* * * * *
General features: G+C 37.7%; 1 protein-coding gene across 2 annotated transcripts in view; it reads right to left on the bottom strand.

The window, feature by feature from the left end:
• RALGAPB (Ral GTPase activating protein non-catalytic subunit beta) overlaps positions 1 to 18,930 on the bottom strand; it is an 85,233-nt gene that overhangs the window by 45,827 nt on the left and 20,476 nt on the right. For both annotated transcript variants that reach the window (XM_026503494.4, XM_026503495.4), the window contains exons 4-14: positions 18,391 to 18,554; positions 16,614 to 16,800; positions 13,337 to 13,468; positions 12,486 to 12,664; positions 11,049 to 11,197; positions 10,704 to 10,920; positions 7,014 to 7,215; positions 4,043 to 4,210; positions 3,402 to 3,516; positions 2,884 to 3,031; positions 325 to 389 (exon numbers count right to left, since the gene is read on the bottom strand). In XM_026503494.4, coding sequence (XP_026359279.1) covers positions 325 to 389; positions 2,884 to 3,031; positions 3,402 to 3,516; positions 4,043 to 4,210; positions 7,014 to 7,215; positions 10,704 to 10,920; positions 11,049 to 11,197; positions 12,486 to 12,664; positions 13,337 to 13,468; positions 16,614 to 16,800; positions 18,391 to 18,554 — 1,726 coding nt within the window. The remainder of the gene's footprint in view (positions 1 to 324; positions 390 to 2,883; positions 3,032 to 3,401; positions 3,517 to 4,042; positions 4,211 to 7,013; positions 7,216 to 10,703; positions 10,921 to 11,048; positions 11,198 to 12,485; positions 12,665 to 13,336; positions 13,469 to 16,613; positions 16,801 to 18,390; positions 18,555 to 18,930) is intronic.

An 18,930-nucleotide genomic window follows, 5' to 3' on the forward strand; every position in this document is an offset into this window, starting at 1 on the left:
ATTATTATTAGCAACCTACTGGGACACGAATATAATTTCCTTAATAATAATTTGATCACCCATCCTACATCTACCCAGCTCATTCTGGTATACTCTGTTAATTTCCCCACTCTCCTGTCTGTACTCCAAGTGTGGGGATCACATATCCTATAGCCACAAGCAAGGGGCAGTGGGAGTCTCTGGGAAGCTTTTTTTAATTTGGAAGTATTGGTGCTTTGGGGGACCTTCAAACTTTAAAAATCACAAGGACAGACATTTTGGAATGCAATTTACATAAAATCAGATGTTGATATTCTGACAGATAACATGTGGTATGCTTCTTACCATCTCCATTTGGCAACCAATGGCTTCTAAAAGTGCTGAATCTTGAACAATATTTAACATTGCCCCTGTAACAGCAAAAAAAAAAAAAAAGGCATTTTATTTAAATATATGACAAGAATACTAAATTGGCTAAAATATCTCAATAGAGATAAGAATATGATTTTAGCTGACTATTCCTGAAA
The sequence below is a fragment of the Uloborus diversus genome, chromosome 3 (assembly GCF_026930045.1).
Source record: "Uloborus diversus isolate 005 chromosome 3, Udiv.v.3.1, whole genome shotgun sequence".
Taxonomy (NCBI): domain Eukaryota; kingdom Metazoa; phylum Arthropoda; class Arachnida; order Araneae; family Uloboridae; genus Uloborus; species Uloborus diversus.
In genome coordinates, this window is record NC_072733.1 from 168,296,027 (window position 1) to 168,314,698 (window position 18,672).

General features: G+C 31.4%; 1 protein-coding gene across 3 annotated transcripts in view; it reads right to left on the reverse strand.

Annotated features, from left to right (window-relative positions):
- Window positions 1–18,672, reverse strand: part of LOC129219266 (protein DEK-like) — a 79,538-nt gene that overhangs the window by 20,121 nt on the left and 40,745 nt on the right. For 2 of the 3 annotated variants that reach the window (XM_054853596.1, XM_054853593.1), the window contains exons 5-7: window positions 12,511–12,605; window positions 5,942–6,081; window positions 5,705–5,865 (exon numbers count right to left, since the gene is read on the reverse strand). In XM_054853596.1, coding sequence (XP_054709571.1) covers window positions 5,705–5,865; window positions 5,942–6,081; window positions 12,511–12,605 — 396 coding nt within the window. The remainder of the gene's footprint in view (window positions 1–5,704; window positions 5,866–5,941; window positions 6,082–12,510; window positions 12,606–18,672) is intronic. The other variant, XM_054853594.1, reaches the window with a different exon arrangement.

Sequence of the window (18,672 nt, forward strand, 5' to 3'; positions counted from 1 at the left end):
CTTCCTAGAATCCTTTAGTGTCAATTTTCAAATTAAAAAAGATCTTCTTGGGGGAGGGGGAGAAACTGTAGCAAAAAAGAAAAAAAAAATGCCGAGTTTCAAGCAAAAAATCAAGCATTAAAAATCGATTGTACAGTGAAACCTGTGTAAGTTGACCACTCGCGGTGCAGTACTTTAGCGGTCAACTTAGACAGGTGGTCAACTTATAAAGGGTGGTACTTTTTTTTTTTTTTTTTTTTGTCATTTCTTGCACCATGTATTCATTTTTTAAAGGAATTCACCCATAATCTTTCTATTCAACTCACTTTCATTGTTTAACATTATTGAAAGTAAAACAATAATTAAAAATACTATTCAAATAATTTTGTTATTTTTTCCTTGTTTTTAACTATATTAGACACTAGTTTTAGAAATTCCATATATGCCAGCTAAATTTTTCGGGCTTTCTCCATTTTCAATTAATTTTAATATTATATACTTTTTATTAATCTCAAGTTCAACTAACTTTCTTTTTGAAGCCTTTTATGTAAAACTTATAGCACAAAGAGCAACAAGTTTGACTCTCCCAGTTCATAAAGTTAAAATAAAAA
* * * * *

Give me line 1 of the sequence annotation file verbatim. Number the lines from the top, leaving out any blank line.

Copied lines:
General features: G+C 37.7%; 1 protein-coding gene across 2 annotated transcripts in view; it reads right to left on the bottom strand.